The Year of the Quiet Sun Analysis
by Wilson Tucker

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The Year of the Quiet Sun Analysis

(Critical Survey of Science Fiction and Fantasy)

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The Year of the Quiet Sun, which won a retrospective John W. Campbell Memorial Award in 1976, came out in paperback six years earlier as an Ace Science Fiction Special edited by Terry Carr. The novel owes something to H. G. Wells’s classic The Time Machine (1895), both in the fact that a mechanical time traveling device is used (rather than a dream or divine intervention, as in some earlier stories) and in the outcome for the protagonist. It covers a shorter time span and, perhaps for that reason, seems more realistic despite the lack of detailed explanation of how the time machine works. Wilson Tucker provides so much detail in his description of its appearance, its operation, and his characters’ reactions to it that the reader tends to accept it at face value.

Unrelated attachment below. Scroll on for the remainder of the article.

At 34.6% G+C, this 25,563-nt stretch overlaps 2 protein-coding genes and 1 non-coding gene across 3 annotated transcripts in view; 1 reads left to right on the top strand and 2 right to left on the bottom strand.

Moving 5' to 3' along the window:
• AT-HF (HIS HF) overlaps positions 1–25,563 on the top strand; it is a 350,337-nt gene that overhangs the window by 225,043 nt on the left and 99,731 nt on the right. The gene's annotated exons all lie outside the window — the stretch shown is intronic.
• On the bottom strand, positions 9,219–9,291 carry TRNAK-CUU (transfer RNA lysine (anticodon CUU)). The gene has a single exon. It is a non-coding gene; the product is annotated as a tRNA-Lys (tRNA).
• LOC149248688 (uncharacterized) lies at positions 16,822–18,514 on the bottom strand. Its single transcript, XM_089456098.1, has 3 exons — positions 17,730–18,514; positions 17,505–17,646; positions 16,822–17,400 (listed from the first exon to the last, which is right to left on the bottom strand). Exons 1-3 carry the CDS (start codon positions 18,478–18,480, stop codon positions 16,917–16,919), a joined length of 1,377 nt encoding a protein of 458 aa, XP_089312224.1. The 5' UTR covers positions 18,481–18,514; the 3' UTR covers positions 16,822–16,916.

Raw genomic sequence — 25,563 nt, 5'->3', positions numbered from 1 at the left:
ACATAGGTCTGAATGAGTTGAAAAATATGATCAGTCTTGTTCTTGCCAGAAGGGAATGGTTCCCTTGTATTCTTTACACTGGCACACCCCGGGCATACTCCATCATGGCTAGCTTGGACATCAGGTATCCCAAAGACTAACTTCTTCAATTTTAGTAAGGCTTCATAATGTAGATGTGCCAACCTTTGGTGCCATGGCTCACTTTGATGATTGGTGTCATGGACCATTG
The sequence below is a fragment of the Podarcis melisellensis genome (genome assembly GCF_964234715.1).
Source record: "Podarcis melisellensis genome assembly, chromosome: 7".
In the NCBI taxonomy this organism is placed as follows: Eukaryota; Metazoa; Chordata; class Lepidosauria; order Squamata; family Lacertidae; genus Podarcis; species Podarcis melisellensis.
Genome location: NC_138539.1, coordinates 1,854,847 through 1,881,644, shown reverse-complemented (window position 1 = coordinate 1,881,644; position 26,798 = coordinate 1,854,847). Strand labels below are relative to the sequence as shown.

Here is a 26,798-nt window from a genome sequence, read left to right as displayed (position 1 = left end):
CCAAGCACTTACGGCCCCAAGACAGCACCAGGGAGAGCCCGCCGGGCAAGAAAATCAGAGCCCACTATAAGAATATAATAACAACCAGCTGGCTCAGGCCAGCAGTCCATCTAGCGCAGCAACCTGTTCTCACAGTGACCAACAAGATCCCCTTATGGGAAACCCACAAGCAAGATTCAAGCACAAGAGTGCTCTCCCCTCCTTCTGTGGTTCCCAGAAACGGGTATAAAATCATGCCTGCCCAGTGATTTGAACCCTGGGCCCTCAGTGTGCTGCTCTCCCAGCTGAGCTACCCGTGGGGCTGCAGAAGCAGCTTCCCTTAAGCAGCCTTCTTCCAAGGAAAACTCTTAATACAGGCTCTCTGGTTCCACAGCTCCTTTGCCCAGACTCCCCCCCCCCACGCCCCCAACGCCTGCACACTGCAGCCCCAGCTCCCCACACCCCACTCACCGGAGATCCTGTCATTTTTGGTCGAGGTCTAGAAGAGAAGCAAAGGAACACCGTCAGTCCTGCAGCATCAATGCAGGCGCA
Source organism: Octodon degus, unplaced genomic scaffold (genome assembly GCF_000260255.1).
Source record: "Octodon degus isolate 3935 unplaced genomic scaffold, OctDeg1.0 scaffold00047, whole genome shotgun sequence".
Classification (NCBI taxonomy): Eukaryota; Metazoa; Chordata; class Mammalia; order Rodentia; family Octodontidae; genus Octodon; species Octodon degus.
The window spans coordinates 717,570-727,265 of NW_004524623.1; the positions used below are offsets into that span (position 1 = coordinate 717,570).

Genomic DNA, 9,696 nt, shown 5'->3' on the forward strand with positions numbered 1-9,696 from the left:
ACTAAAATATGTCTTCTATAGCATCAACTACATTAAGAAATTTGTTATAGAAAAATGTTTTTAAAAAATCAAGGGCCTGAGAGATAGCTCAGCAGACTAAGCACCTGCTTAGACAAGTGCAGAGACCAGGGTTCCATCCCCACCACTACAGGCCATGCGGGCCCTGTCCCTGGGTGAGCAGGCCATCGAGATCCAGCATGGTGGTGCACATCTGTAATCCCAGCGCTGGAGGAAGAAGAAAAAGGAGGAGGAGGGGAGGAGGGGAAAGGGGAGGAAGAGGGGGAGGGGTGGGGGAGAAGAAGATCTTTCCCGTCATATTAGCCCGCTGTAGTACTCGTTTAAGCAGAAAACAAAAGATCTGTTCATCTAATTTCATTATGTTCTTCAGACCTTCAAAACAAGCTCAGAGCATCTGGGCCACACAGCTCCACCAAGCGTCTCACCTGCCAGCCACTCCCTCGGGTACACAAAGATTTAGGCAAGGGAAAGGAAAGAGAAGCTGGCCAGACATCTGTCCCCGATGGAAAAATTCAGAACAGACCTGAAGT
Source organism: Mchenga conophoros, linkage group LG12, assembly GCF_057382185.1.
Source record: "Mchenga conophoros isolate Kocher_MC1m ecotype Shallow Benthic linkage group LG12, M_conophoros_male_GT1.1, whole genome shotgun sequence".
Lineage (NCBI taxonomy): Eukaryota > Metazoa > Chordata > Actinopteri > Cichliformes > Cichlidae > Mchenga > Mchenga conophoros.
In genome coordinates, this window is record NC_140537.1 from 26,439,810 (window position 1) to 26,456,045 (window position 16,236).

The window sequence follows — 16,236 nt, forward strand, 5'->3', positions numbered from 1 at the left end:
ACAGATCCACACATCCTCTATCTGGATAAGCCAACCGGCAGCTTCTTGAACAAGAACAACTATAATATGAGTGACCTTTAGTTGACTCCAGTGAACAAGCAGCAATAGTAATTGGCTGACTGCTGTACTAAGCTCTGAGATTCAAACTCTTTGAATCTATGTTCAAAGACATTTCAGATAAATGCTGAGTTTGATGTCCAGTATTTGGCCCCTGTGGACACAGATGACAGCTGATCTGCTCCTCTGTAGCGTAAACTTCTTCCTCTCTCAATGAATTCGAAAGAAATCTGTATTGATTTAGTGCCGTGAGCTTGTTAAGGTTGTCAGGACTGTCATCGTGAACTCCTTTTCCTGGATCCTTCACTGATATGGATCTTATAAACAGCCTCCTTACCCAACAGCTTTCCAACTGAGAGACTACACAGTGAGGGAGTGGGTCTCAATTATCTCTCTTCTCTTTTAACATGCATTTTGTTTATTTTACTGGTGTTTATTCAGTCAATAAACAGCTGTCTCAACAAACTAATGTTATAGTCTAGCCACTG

The Year of the Quiet Sun comes late in Tucker’s writing career, which began with magazine science fiction in the 1940’s. He had published fanzines for a decade prior to that, served as president of the National Fantasy Fan Federation, and was honored as a fan, rather than a writer, at several world science-fiction conventions. His first novel, The Chinese Doll (1946), was a mystery. His first science-fiction novel was The City in the Sea (1951). He continued to write in both genres, but even in his mysteries he used the names of science-fiction fans and writers for some of his characters. These became known as “Tuckerisms.”

His novel of a man with extrasensory perception and other psi abilities, Wild Talent (1954), predated Frank M. Robinson’s better-known novel on the same theme, The Power, by two years. Tucker also wrote space opera and other forms of science fiction, but he concentrated on the ramifications of time travel more than on other topics.

Besides The Year of the Quiet Sun, Tucker produced The Lincoln Hunters (1958), in which a twenty-sixth century time traveling researcher shares the same fate as Chaney, the difference being that this one becomes trapped in the mid-nineteenth century. In Ice and Iron (1974), visitors from the future come back to an icebound United States. The Time Masters (1953) involves long-lived space voyagers stranded on Earth ten thousand years ago and living hidden among its inhabitants; it touches on time travel in their twentieth century references to witnessing fights in the Roman arena or living in ancient Egypt. Its surviving protagonist appears in Time Bomb (1955; published as Tomorrow Plus X, 1957), which has some time hopping. All these novels show Tucker’s fascination with history.